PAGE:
So we found this guy who used to make ice cream and still had the set-up — he had a freezer truck and everything. He was willing to store and distribute our ice cream in exchange for a percentage of our weekly sale. So I would call the stores each week see what we needed to stock and give him the orders to pack up and bring into the city. I was calling every single buyer every single week — and these guys usually didn’t speak much English. That’s how we managed until the summer of 2012 when we were able to get distributors.

That transition from a few (often local) stores to hundreds is always a massive challenge for young, growing brands—and can put a lot of stress on early systems and processes. How’d you approach and manage your growth? How many stores are you in today?

From the inception of our business we have always built it to scale. We looked out 10 years and envisioned the business we wanted to have and worked backwards to build it. From the very beginning we implemented the structure and procedures to handle growth. An example of this was our decision work with co-packers that fit our scale at the time and each year we have grown we have moved to a new co-packer that had the right minimums.

In the beginning we worked with co-packers with smaller minimums so we didn’t have to sit on too much inventory, this made our product more costly to manufacture, but we were able to not sit on too much inventory and maintain cash flow. Today we are on our third co-packer and we have strategically chosen this co-packer based upon their ability to handle our projected growth over the years, their state of the art facility, minimums and their central location in the Midwest which creates efficiencies for our supply chain and fulfillment of online orders.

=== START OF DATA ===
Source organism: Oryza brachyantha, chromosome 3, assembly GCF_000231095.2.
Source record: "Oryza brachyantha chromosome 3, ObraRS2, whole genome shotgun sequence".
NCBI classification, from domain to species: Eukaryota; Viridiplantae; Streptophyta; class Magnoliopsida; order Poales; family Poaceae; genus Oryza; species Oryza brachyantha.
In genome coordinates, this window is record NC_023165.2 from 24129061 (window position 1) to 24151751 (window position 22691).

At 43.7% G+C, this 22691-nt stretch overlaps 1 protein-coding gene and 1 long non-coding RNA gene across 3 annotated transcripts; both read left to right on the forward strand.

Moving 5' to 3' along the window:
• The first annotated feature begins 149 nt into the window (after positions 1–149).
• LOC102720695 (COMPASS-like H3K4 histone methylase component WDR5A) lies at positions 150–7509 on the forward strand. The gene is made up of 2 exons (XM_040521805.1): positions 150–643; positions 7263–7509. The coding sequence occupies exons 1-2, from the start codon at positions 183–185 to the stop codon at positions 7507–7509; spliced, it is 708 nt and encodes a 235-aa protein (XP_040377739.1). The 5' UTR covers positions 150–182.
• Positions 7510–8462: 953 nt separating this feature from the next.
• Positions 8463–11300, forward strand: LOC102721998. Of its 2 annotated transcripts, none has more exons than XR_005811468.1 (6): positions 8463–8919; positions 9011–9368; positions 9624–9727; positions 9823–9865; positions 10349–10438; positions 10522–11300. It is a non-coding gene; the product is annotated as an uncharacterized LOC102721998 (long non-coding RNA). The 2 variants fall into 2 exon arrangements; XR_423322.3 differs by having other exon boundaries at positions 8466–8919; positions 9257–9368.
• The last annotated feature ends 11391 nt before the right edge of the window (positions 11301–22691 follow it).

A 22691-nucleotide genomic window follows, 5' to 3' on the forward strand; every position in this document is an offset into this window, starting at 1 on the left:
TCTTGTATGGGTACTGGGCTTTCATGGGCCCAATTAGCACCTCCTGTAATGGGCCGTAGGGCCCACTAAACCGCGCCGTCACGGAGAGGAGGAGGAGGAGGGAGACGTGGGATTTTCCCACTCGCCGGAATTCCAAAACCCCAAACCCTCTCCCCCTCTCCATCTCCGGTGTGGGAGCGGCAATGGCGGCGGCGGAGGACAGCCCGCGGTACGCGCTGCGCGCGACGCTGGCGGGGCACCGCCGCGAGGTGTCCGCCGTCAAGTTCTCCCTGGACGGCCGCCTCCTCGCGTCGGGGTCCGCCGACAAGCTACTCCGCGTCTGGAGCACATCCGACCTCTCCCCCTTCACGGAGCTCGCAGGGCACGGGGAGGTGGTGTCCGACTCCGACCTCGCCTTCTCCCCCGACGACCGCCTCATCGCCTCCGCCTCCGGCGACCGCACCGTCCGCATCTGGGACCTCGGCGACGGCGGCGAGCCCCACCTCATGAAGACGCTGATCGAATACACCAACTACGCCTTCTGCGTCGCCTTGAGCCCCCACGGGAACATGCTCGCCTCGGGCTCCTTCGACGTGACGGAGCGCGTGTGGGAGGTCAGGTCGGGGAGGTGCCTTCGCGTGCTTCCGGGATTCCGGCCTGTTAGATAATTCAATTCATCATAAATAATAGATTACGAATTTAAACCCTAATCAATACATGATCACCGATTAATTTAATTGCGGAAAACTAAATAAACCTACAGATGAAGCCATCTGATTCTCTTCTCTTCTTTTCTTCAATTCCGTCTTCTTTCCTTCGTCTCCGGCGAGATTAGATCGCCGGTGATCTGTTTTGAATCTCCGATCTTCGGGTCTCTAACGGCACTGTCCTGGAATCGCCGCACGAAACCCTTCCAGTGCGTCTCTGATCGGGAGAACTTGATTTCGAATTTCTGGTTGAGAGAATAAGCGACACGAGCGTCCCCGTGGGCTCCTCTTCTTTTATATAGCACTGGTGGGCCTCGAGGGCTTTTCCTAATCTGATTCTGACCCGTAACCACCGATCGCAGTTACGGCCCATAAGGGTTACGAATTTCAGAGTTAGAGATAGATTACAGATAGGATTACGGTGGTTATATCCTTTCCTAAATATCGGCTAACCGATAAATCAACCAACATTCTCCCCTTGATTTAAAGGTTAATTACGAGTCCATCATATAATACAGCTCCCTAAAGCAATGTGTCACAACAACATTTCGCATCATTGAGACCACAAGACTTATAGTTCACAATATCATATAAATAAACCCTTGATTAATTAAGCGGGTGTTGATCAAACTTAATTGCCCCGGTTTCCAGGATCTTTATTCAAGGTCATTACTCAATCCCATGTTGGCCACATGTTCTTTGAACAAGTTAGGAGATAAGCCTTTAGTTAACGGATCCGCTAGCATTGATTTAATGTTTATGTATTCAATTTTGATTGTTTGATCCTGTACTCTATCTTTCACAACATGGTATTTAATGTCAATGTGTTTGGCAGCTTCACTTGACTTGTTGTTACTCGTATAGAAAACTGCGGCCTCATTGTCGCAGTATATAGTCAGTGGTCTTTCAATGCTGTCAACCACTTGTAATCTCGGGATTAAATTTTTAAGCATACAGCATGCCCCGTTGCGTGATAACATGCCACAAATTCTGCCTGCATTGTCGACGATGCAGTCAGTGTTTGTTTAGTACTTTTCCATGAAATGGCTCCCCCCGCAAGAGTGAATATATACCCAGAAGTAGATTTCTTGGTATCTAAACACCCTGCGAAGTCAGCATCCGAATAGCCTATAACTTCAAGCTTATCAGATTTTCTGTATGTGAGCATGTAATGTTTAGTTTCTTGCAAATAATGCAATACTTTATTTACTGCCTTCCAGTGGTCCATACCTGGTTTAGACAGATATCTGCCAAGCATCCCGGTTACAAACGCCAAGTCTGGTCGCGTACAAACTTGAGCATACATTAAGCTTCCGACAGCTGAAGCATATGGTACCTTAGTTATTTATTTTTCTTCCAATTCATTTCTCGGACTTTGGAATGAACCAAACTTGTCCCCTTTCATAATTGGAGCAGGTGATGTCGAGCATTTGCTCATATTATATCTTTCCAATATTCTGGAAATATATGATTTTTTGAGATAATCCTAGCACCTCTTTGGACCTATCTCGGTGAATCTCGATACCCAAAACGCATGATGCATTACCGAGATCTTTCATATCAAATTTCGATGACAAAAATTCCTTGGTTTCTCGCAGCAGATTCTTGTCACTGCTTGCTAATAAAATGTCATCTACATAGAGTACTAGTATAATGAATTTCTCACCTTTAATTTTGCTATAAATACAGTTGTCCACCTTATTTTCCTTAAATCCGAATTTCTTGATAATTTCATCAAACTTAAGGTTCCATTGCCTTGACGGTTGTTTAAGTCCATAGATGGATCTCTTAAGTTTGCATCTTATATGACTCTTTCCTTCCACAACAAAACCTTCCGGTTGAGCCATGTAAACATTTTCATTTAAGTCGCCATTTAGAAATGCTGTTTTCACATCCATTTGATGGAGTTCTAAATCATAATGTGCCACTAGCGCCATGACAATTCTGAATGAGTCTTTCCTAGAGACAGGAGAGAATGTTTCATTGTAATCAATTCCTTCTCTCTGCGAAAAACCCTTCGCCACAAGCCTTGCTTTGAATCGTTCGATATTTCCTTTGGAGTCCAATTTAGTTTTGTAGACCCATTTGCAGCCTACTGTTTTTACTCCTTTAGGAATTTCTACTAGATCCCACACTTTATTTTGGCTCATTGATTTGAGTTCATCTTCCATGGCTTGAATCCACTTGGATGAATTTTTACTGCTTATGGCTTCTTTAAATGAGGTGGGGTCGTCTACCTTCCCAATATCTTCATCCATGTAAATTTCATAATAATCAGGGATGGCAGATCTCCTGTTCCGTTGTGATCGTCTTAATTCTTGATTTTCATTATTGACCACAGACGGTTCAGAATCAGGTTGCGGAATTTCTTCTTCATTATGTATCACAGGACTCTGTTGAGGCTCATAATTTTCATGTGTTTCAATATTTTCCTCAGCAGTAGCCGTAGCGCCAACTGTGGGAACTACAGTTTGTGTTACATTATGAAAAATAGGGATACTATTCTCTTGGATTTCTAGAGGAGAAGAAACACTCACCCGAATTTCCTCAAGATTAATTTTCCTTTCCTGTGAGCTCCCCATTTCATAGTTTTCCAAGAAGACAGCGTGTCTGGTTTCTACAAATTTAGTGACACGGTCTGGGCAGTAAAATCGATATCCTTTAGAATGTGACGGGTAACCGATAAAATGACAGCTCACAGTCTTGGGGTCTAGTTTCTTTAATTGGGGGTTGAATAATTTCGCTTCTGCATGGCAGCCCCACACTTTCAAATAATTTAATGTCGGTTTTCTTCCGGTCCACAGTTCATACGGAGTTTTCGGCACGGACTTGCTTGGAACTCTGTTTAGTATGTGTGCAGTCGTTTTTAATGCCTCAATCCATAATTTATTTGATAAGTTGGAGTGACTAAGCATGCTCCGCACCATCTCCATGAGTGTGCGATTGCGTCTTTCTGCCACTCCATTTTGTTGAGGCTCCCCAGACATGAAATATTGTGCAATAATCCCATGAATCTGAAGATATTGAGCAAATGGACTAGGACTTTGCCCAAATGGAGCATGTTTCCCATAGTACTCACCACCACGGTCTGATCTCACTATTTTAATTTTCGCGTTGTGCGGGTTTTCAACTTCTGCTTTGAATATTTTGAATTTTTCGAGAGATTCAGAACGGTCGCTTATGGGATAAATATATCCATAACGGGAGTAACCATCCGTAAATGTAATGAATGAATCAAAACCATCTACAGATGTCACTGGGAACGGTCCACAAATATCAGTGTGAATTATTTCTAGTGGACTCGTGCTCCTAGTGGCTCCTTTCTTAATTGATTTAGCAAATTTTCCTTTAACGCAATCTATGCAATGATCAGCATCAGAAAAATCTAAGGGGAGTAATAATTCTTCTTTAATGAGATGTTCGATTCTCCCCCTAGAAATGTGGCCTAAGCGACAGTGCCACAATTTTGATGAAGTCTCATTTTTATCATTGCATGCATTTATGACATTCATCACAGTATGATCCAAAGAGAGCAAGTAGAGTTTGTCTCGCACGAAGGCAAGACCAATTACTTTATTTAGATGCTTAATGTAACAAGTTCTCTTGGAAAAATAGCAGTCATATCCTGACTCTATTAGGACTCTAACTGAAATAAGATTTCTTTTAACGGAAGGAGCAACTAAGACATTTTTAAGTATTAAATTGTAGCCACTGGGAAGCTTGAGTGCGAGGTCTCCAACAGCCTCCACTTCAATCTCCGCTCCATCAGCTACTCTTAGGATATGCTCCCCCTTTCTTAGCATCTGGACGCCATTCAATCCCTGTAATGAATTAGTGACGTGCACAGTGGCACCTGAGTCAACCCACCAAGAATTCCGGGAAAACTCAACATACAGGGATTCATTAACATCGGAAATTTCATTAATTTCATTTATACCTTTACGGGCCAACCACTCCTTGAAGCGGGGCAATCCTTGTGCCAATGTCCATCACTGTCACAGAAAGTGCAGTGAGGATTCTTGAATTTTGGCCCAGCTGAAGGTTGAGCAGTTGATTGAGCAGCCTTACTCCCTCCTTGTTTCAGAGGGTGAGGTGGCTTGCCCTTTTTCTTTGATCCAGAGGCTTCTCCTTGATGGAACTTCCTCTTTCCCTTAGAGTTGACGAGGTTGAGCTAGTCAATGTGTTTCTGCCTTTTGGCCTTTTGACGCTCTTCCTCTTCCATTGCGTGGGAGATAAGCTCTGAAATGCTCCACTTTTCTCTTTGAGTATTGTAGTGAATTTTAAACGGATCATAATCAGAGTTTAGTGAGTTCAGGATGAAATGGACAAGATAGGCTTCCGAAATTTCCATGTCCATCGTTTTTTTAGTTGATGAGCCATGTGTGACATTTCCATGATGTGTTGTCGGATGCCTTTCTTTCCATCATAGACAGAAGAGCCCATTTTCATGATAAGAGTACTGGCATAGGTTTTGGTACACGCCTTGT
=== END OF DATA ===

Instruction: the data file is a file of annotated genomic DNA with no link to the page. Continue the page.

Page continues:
Since we have not been heavily funded from our inception we have always been very strategic about the chain of stores we grow into. When given the opportunity to grow into a new chain of stores we evaluate if they fit our current core demographic, our current stage of growth and analyze the opportunity based upon three scenarios to make sure we can afford the opportunity and how beneficial it will be to future growth. This sort of structure has allowed us to grow at a pace of growth that fits our cash flow needs until we raise a sufficient amount of growth capital.

Today you can find our ice cream in over 700 stores across 30 states.

What’s the plan after the funding round closes?

We’re scaling up production and we’re going to be hiring a national VP of sales. I’ve been doing all the sales up until this point. But to continue growing aggressively, we want someone with a lot of experience in the industry. And we’ll also be signing a contract with a national broker. We’re not working with a national broker right now, which as you can imagine is pretty time consuming. We’re still going after independent stores, but we’re also talking to larger chains. I met with Walmart and Target this year. Our goal is to become completely national in 2016.